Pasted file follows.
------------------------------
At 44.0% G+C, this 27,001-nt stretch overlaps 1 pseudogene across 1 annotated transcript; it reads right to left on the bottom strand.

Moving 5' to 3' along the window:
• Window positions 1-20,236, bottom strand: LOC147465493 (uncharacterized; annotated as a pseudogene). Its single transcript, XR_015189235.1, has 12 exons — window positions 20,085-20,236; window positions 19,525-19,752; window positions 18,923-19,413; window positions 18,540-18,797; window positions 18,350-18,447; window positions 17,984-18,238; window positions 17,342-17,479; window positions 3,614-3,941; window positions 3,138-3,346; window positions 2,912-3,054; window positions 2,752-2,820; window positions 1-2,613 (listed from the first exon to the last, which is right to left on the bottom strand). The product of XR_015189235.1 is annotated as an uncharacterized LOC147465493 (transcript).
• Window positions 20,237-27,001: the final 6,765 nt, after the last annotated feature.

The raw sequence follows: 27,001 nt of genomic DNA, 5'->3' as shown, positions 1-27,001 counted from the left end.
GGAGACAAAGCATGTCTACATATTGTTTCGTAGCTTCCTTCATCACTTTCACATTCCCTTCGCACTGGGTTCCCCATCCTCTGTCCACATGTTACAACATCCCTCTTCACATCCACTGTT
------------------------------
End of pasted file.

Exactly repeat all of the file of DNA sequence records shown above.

At 44.0% G+C, this 27,001-nt stretch overlaps 1 pseudogene across 1 annotated transcript; it reads right to left on the bottom strand.

Moving 5' to 3' along the window:
• Window positions 1-20,236, bottom strand: LOC147465493 (uncharacterized; annotated as a pseudogene). Its single transcript, XR_015189235.1, has 12 exons — window positions 20,085-20,236; window positions 19,525-19,752; window positions 18,923-19,413; window positions 18,540-18,797; window positions 18,350-18,447; window positions 17,984-18,238; window positions 17,342-17,479; window positions 3,614-3,941; window positions 3,138-3,346; window positions 2,912-3,054; window positions 2,752-2,820; window positions 1-2,613 (listed from the first exon to the last, which is right to left on the bottom strand). The product of XR_015189235.1 is annotated as an uncharacterized LOC147465493 (transcript).
• Window positions 20,237-27,001: the final 6,765 nt, after the last annotated feature.

The raw sequence follows: 27,001 nt of genomic DNA, 5'->3' as shown, positions 1-27,001 counted from the left end.
GGAGACAAAGCATGTCTACATATTGTTTCGTAGCTTCCTTCATCACTTTCACATTCCCTTCGCACTGGGTTCCCCATCCTCTGTCCACATGTTACAACATCCCTCTTCACATCCACTGTT